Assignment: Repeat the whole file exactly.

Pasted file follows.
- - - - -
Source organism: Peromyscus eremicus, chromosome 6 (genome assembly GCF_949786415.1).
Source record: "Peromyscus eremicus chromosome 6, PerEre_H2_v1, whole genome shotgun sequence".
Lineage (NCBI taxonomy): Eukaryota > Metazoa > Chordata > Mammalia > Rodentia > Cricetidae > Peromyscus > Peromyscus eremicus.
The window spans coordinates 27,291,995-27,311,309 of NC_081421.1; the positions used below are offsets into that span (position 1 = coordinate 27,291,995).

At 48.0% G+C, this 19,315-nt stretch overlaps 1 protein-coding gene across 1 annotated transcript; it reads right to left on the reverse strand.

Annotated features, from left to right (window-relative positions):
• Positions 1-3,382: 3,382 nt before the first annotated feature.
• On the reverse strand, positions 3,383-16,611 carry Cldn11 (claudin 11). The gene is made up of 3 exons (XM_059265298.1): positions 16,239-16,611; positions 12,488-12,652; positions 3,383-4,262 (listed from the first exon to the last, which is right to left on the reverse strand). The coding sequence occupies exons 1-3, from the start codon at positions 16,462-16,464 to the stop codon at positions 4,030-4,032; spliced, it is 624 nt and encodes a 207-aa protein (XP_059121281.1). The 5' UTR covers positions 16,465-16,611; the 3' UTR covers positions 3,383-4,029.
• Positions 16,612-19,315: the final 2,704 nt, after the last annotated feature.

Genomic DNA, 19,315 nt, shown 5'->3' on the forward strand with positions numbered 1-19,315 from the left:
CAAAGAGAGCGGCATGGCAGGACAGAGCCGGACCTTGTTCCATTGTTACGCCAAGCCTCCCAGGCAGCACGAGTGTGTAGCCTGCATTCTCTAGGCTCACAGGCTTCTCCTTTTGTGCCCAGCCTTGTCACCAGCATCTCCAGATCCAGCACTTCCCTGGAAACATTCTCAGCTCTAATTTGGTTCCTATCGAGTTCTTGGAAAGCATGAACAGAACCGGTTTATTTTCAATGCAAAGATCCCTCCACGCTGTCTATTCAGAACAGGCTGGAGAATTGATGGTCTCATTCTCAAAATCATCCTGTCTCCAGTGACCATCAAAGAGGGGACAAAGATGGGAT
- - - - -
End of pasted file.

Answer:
Source organism: Peromyscus eremicus, chromosome 6 (genome assembly GCF_949786415.1).
Source record: "Peromyscus eremicus chromosome 6, PerEre_H2_v1, whole genome shotgun sequence".
Lineage (NCBI taxonomy): Eukaryota > Metazoa > Chordata > Mammalia > Rodentia > Cricetidae > Peromyscus > Peromyscus eremicus.
The window spans coordinates 27,291,995-27,311,309 of NC_081421.1; the positions used below are offsets into that span (position 1 = coordinate 27,291,995).

At 48.0% G+C, this 19,315-nt stretch overlaps 1 protein-coding gene across 1 annotated transcript; it reads right to left on the reverse strand.

Annotated features, from left to right (window-relative positions):
• Positions 1-3,382: 3,382 nt before the first annotated feature.
• On the reverse strand, positions 3,383-16,611 carry Cldn11 (claudin 11). The gene is made up of 3 exons (XM_059265298.1): positions 16,239-16,611; positions 12,488-12,652; positions 3,383-4,262 (listed from the first exon to the last, which is right to left on the reverse strand). The coding sequence occupies exons 1-3, from the start codon at positions 16,462-16,464 to the stop codon at positions 4,030-4,032; spliced, it is 624 nt and encodes a 207-aa protein (XP_059121281.1). The 5' UTR covers positions 16,465-16,611; the 3' UTR covers positions 3,383-4,029.
• Positions 16,612-19,315: the final 2,704 nt, after the last annotated feature.

Genomic DNA, 19,315 nt, shown 5'->3' on the forward strand with positions numbered 1-19,315 from the left:
CAAAGAGAGCGGCATGGCAGGACAGAGCCGGACCTTGTTCCATTGTTACGCCAAGCCTCCCAGGCAGCACGAGTGTGTAGCCTGCATTCTCTAGGCTCACAGGCTTCTCCTTTTGTGCCCAGCCTTGTCACCAGCATCTCCAGATCCAGCACTTCCCTGGAAACATTCTCAGCTCTAATTTGGTTCCTATCGAGTTCTTGGAAAGCATGAACAGAACCGGTTTATTTTCAATGCAAAGATCCCTCCACGCTGTCTATTCAGAACAGGCTGGAGAATTGATGGTCTCATTCTCAAAATCATCCTGTCTCCAGTGACCATCAAAGAGGGGACAAAGATGGGAT